‘Seamless urban fabric’: What’s the latest on I-35’s Cap and Stitch plan?

AUSTIN (KXAN) — With construction on Interstate 35’s downtown expansion poised to begin later this year, state and local transportation experts gave an update to come on the cap and stitch program, a city-led effort to improve connectivity between downtown Austin and the eastside.

The Downtown Austin Alliance first began looking into the possibility of caps and stitches in 2019. Caps serve as deck plazas — larger than 300 feet in length — that can hold small structures, community amenities and green space on top of a sunken highway, while stitches are smaller and offer east-west connections over the lowered interstate.

Emily Risinger with the DAA said Wednesday that officials began looking into case studies of other cities with cap and stitch structures, as well as evaluating ways the proposed design element could benefit Austin.

“Caps are big, stitches are smaller, but all are going to work together to create this seamless urban fabric once we build these caps over time,” she said.

RELATED: Austin approves more than $15M to kickstart I-35 ‘cap and stitch’ design work

The I-35 Capital Express Central project is a $4.5 billion, eight-mile project that will remove the upper decks of I-35, lower the highway and add extra high-occupancy vehicle (HOV) lanes along with better east-west pedestrian and cyclist facilities.

Tommy Abrego, the Mobility35 program manager with the Texas Department of Transportation’s Austin District, said Wednesday there are multiple breakout projects as part of the I-35 expansion:

  • Drainage tunnel

  • Martin Luther King Jr. Boulevard bridge reconstruction

  • Lady Bird Lake bridge reconstruction in southern-central portion of the project, from Holly Street to Ben White Boulevard

  • Cap and stitch structures downtown and near the University of Texas at Austin

Richard Mendoza, director of the City of Austin’s Transportation and Public Works Department, said the caps and stitch design option provided an opportunity to reconnect downtown and east Austin, particularly as the interstate has historic ties to segregation and racism within previous city planning initiatives.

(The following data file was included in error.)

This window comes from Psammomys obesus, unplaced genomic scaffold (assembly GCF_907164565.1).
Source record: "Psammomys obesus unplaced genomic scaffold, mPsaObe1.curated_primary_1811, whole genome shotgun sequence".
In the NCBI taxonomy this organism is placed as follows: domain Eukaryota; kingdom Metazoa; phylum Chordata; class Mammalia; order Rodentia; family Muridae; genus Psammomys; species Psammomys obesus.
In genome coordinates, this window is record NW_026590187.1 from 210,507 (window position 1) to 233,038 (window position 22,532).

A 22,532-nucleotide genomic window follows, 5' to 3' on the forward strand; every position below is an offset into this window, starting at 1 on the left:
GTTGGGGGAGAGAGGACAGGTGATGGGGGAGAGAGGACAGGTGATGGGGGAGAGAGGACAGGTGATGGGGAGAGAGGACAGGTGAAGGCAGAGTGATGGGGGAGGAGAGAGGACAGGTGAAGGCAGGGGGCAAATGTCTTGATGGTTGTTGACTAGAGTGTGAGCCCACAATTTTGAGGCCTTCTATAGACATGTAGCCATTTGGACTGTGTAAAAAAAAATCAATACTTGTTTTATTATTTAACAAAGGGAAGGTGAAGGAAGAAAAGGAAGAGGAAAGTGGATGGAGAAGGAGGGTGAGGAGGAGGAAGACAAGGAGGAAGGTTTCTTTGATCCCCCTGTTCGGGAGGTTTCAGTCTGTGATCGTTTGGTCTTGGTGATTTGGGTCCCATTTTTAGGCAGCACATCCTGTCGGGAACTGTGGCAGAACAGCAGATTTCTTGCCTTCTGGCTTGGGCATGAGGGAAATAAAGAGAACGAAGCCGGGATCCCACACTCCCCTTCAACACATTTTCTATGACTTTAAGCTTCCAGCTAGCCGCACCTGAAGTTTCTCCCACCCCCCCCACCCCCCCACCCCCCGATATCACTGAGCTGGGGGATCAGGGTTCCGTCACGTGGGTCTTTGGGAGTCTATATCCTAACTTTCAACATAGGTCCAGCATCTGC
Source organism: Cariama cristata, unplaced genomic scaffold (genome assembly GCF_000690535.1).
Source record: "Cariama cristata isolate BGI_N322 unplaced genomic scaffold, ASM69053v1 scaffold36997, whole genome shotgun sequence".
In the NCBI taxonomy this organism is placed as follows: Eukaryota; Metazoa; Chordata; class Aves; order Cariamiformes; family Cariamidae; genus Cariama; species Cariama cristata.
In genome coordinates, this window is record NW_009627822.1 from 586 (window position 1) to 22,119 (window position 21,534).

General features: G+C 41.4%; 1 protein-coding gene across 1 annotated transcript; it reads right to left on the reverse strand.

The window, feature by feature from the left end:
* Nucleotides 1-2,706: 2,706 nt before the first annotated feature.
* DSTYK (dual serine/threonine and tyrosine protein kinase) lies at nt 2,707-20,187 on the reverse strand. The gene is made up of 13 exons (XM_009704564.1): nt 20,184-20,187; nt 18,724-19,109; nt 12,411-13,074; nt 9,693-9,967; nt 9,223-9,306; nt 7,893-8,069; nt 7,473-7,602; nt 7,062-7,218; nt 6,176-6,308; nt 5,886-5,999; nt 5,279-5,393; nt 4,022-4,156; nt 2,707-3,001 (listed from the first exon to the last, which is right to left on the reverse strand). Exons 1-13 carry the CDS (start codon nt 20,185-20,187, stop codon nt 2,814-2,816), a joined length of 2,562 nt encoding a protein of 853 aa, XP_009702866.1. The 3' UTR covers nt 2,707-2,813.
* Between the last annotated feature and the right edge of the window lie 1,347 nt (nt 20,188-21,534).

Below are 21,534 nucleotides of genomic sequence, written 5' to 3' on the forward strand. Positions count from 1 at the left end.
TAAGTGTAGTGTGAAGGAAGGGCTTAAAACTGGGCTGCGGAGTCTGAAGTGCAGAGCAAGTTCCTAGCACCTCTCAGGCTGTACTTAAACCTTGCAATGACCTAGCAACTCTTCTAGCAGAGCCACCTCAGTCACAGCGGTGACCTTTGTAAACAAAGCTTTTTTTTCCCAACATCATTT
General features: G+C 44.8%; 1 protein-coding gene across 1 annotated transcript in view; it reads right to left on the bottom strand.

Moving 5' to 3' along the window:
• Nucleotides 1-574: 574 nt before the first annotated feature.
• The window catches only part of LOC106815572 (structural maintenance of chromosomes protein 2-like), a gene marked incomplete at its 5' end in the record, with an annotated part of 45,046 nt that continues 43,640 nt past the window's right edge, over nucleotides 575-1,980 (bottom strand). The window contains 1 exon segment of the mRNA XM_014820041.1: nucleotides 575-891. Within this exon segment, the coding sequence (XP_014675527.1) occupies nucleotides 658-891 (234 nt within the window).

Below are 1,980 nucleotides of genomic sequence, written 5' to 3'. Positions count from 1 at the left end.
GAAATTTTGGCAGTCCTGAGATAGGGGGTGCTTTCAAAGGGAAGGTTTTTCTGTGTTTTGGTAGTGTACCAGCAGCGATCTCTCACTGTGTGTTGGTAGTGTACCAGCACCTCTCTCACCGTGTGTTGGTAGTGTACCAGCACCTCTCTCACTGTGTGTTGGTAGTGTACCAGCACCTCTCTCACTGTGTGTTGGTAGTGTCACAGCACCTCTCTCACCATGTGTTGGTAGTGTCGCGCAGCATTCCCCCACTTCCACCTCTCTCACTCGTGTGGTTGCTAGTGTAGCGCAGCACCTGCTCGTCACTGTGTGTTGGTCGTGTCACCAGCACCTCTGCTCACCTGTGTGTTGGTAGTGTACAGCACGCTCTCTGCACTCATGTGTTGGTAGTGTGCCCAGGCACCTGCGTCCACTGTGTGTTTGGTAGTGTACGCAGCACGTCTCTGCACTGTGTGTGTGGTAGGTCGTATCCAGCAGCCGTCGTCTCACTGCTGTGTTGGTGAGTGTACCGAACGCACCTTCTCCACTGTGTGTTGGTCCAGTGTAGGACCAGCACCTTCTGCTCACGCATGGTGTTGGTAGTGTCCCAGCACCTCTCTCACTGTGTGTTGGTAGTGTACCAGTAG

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“When the City of Austin first became aware of potential plans to lower all of 35 below grade and the opportunity to realize, recapture up some space that historically has been a divide for our city – namely between downtown and the eastern crescent – I think we all got goosebumps and immediately became involved in participating in what those design possibilities could be,” he said.

He added it’s been a collaborative process between the city, TxDOT, DAA and a community steering committee to help envision what those caps will look like and where they should go. Currently, officials are eyeing the following cap locations:

  • Cesar Chavez to Seventh Streets

  • 11th and 12 streets

  • 38th Street to Airport Boulevard

Meanwhile, additional stitches could be found along:

  • Holly Street

  • 32nd Street

  • 51st Street

Mendoza said the city has pulled some cap inspiration from Klyde Warren Park in Dallas, a similar cap and stitch project that reconnects downtown Dallas with its north-central side. Other examples floated included the cap over I-10 in Phoenix, which features small structures, green space and shade amenities.

When analyzing amenities to place on the caps, Mendoza said costs are a factor. The caps and amenities, when combined, equal an investment between $600 million and $900 million. That could come from a variety of funding avenues, including federal grants and public-private partnerships.

The city is set to hear back on a federal Reconnecting Communities grant application this winter. In that application, city officials requested $105 million to assist with the costs of a cap running from Cesar Chavez Street to Fourth Street.

In December, Austin City Council improved an initial $15 million payment to TxDOT to cover 30% of design work on the caps; by the end of the year, the council is set to add an additional $19 million to that down payment to cover 100% design work on the elements.

As work progresses, Mendoza and Risinger each said city officials are soliciting public feedback to help guide the vision of the planned improvements, with that perspective being factored into final design selections.

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